Award-winning interior design student Ellie Granville shares the secrets of standing out from the crowd
Well for starters, this isn’t a step-by-step instruction on what exactly to put into your portfolio because if I did that, it would probably be boring. What I am going to do instead however is give you some tips and tricks on what could be in your portfolio, maybe what a possible recruiter is looking for and a general overview of what your portfolio should include.
Sound good to you? If so, keep on reading…
If you were like me and do not have a clue on how to make a portfolio but no one would explain how? I feel your pain. Well, this is going be perfect for you! Okay, so for starters a portfolio doesn’t have to be your best work plopped onto a white page, even though that is what we all automatically think.
What size should your portfolio be?
So, this is a hard one because different companies and institutions might have different criteria for this. Most of the time I would recommend working in A2 but again some companies or institutes may require larger or smaller portfolios, even digital submissions. But to keep it easy work and from A2. You can always work around the sizing if transferring to different documents – simple solution, make the imagery of your work bigger or smaller depending on what you need.
A digital portfolio is a whole other article!
What should your portfolio include?
A portfolio should represent you in the best way, that includes adding some development work in and including just a couple pieces that you might not like. These all invoke a conversation. You will be able to talk about your portfolio, with confidence. This will allow those around you to understand who you are. Also, showcasing your interests and passions whilst showing pieces you don’t like and why is critical as it proves that you have your own opinion, but you also can learn from previous works.
Your portfolio should be clean, have crisp edges and reflect your style through your work. That is what they want to see, YOUR WORK.
Another thing to possibly include is some mixed media, it showcases your ability to work with other mediums whilst still achieving your design goals. You would be surprised by how many people enjoy seeing 2D work, whilst also craving to hold the mini model for the project you have been currently working on. One of my previous portfolios has mediums from clay, acrylic and house paint, to dyed rope, and imagery of me throwing wet cement at a wall to create abstract shapes. If I can put those in there, you can put anything.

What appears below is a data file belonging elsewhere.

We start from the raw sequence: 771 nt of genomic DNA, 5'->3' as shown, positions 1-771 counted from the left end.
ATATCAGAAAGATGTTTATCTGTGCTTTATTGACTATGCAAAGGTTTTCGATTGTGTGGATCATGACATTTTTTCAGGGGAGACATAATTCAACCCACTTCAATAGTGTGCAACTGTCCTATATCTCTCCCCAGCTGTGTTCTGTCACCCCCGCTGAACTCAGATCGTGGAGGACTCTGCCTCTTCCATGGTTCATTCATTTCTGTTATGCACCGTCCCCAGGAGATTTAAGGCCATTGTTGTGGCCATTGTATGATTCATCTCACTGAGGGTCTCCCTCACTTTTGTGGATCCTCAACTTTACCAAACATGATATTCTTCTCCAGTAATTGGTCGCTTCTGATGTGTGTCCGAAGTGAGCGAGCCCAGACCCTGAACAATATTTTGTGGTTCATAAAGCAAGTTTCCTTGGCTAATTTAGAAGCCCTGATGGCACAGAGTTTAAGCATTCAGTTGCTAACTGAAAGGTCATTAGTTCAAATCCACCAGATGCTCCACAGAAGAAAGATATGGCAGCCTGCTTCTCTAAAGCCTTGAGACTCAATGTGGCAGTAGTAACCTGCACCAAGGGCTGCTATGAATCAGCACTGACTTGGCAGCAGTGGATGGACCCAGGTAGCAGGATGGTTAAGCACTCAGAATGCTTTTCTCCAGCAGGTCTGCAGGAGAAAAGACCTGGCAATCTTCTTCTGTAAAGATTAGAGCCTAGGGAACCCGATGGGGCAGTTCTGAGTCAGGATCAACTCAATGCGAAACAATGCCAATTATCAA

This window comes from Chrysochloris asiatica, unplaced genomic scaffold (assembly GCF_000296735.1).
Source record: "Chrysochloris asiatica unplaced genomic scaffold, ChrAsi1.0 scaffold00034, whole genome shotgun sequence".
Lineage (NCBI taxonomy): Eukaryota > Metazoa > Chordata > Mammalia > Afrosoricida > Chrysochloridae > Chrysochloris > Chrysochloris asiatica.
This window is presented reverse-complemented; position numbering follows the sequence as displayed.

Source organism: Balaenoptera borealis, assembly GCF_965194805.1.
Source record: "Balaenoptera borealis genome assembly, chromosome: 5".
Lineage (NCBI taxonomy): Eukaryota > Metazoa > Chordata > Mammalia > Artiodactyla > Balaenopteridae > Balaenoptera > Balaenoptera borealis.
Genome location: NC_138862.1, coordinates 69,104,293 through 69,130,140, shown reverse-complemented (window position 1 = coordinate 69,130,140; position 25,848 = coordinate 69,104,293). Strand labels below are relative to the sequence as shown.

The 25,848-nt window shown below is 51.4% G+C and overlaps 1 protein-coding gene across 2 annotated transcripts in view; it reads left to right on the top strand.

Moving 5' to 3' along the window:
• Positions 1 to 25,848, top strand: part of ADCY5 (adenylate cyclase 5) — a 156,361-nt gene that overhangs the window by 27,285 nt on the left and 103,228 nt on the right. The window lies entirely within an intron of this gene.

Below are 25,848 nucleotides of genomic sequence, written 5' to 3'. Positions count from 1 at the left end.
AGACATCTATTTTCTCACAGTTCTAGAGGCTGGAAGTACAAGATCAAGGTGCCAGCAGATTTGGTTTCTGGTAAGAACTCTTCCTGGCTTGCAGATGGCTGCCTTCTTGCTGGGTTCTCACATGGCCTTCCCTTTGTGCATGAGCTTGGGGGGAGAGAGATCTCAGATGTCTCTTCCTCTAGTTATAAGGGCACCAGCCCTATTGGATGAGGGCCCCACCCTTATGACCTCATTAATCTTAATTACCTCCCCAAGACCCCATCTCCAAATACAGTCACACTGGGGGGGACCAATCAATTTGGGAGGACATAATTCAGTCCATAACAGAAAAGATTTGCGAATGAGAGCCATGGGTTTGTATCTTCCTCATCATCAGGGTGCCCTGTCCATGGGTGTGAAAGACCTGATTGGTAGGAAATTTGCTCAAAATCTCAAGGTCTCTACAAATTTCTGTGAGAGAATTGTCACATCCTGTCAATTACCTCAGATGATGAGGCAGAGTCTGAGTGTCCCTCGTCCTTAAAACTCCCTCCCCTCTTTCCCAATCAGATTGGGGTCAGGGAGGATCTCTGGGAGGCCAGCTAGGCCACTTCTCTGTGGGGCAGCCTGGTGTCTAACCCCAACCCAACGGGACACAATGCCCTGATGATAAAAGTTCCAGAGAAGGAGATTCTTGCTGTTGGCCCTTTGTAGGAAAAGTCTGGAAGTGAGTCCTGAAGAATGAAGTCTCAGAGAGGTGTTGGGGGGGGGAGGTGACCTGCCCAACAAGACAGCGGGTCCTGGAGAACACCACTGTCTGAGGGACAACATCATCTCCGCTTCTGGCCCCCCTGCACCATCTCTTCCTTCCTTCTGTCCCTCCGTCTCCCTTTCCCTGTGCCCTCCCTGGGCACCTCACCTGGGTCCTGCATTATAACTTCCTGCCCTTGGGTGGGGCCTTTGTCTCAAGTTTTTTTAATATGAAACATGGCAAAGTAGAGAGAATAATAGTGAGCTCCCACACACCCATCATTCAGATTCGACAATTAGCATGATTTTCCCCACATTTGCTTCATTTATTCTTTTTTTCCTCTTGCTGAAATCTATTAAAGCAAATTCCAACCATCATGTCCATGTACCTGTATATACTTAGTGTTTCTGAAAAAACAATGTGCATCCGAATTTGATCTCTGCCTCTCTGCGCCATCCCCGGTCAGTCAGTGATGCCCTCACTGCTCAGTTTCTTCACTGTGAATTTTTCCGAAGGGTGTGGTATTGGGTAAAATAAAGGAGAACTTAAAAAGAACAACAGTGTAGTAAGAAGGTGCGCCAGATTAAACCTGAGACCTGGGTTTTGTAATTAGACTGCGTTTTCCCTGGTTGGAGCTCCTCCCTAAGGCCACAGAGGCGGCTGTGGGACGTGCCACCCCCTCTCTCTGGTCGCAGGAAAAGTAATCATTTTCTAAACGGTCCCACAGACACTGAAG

Having a contrast between imagery, like using grayscale, polaroid and coloured rendered photographs can allow the pages to tell a story. It makes the pages pop. Development imagery can be used in a grayscale and shaded tones. It is always good to show some development imagery like plans, initial drawings, sketch models or if you’re a finer art or illustration-based artist then your progression from initial ideas to final piece.
I know your reading this and you’re like Oh My Gosh, but don’t panic and just do it little by little instead of trying to do it the day before its due. Yes, I can sense what you’re thinking.
If your piece is a statement, make sure that is represented on the page. An example would be a bold image, central to the page and smaller, more detailed development shots, placed around the piece. This would give a clean look to your portfolio but also informative to your statement piece.
Don’t feel like you need to have to same looking portfolio as someone else. You are unique, use it!
How to present your portfolio?
If you tend to struggle with presenting in public, maybe you can imagine everyone in their underwear? Only joking… maybe. Hey whatever works for you!
When I present in front of people, I tend to try and focus on what I know about my project. I tend to try and put small details in my projects for myself, to make it lighter and easier to communicate. Like adding a computer in with my actual home screen or creating a render with my best friends face in it. The key is to not over do the prepping for the presentation. Too much over prepping can make you more anxious and more likely to mess up. Try and think of it as a conversation and focus on a specific person.
So, what to do:
- Fake it till you make it (with confidence)
- Be you – your perfect
- Know your work!
- Go with the flow
And if you mess up, it isn’t the end of the world, so don’t beat yourself up about it.
You’re probably thinking by now, that a portfolio seems like a lot of effort. It is, but it is vital to showcase your work. Remember a little bit at a time. What do they say? The slow turtle won the rase. But if you take anything from this article, make sure to represent you, nobody else, just you.